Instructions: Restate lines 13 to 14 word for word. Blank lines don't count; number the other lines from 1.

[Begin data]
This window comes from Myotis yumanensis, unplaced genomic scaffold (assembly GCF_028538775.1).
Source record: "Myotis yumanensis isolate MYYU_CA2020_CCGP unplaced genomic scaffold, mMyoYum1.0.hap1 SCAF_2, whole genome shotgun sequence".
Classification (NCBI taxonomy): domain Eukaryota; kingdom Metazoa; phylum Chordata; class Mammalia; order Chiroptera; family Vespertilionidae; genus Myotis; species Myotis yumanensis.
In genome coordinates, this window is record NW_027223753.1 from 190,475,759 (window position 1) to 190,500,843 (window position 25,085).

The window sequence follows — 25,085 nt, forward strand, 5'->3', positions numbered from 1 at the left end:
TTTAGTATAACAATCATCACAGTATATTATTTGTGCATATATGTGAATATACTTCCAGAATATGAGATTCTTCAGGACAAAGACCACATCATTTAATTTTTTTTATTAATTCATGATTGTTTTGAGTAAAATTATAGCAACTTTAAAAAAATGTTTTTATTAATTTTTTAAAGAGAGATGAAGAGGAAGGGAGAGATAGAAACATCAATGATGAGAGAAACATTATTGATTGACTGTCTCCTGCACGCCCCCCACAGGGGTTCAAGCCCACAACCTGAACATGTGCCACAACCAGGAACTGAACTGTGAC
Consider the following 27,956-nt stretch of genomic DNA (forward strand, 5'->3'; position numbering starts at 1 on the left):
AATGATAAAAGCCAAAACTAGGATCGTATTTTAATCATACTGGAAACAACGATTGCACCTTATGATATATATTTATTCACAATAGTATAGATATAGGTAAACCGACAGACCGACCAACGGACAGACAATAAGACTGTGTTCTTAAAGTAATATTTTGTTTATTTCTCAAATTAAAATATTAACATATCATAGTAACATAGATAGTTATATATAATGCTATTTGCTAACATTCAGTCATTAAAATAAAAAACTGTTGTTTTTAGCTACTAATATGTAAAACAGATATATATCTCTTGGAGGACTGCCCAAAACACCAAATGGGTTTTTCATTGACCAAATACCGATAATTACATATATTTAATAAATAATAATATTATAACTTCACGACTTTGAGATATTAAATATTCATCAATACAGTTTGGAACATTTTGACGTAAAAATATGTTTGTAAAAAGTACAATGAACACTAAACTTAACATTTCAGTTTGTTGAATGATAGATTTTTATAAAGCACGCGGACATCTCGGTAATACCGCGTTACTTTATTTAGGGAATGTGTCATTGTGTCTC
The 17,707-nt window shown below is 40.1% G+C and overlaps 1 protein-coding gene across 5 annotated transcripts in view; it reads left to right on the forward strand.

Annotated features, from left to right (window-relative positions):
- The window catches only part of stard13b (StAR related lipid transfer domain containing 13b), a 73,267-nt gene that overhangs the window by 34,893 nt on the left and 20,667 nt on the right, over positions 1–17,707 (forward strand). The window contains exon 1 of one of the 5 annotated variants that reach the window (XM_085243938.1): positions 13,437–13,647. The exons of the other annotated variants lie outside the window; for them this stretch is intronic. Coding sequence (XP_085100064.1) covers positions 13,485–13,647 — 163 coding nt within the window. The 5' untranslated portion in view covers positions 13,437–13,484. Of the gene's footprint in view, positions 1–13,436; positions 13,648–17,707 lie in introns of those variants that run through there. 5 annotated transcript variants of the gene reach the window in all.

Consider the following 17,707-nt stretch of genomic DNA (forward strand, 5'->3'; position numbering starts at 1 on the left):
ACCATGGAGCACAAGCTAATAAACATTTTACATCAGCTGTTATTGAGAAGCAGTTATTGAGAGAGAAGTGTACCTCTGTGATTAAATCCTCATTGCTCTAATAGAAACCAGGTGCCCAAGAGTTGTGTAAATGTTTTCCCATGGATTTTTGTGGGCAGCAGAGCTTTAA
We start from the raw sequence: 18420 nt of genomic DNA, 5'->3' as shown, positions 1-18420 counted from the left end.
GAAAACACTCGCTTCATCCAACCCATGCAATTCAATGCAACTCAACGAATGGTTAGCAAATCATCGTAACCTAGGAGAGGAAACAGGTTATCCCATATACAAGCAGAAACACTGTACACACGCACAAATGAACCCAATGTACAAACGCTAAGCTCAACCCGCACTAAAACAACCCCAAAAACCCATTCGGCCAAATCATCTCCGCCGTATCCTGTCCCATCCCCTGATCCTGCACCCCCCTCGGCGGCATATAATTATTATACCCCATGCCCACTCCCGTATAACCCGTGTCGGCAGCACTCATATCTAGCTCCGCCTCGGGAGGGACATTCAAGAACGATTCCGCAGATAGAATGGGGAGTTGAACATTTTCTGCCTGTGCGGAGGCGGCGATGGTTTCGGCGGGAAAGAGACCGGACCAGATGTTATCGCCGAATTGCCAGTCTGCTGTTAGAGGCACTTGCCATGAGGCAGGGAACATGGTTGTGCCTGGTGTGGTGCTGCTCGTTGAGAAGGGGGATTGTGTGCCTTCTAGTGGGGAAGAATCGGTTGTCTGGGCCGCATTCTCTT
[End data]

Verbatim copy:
ACCATGGAGCACAAGCTAATAAACATTTTACATCAGCTGTTATTGAGAAGCAGTTATTGAGAGAGAAGTGTACCTCTGTGATTAAATCCTCATTGCTCTAATAGAAACCAGGTGCCCAAGAGTTGTGTAAATGTTTTCCCATGGATTTTTGTGGGCAGCAGAGCTTTAA
We start from the raw sequence: 18420 nt of genomic DNA, 5'->3' as shown, positions 1-18420 counted from the left end.